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The scoop on poop

Seriously, you should be concerned about the color of your bowel movements

Image by cocoparisienne from Pixabay.
Image by cocoparisienne from Pixabay.

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In the 1993 film “Jurassic Park,” Dr. Ellie Sattler, a paleobotanist, can’t be sure what ails a sick Triceratops until she examines the dinosaur’s droppings.

Fortunately, that's not the case with humans.

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The color and consistency of your stool is one way doctors can tell if your gastrointestinal tract is functioning properly or not.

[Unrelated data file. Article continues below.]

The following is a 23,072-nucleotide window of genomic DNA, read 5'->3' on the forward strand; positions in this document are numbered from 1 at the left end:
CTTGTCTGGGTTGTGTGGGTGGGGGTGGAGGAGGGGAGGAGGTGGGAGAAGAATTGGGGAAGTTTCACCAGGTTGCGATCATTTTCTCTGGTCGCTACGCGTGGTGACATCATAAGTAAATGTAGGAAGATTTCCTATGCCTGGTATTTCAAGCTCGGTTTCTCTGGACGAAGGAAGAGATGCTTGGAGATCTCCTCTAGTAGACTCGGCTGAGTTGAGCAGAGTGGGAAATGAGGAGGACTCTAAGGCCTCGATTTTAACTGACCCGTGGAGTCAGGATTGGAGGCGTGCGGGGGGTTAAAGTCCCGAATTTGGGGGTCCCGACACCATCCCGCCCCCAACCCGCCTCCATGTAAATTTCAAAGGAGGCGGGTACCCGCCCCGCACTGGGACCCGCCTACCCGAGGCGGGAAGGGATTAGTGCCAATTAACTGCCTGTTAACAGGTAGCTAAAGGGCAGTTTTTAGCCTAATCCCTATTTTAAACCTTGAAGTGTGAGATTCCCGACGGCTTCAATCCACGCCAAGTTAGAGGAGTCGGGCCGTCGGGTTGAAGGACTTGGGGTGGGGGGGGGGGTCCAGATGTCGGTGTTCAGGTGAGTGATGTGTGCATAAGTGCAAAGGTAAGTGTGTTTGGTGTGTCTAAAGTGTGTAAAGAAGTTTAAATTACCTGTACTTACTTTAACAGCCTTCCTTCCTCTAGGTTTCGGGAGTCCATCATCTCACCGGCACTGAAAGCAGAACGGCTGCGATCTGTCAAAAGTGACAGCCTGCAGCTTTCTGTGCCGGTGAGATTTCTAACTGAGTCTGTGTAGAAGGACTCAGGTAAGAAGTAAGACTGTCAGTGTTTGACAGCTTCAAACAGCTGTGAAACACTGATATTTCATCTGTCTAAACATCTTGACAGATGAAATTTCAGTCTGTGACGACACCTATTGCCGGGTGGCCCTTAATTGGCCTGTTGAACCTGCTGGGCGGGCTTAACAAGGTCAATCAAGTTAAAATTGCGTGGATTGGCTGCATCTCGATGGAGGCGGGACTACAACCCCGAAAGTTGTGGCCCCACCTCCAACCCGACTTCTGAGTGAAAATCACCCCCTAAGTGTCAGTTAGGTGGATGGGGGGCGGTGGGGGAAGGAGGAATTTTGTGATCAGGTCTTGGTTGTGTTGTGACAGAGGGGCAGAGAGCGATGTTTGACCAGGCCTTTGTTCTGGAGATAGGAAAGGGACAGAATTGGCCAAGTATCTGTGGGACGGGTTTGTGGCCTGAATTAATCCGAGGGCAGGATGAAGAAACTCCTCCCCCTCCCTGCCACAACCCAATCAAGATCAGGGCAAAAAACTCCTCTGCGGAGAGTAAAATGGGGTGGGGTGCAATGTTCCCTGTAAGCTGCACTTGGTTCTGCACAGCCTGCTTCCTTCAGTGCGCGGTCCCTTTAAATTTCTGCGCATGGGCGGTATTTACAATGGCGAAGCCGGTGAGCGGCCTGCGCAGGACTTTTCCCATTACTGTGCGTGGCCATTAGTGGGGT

For instance, brown is the color of healthy poop. Any other color could point to a health issue.

Most cases of black stool are from eating dark foods such as black licorice or from taking iron supplements. The most common condition causing black stools is a bleeding ulcer.

Green comes from eating lots of -- you guessed it -- green vegetables. Taking iron supplements can also turn your poop green.

Light yellow/fatty stool indicates a lack of bile, a fluid that digests fats, which could be a sign of a blockage in the bile duct.

Bloody poop indicates bleeding in the lower area of the colon, which is a sign of inflammatory bowel disease. If blood in the stool is suspected, you should contact your physician as soon as possible.

“Bloody stools should not be assumed to be hemorrhoids and should definitely be medically evaluated,” said family physician Patricia Calhoun, MD, of Baptist Primary Care.

“Black tarry stools can sometimes indicate a condition called melena, which is associated with bleeding from a point higher up in the GI tract.”

If you need a primary care physician, call 202.4YOU, or visit Baptist Primary Care to make an appointment.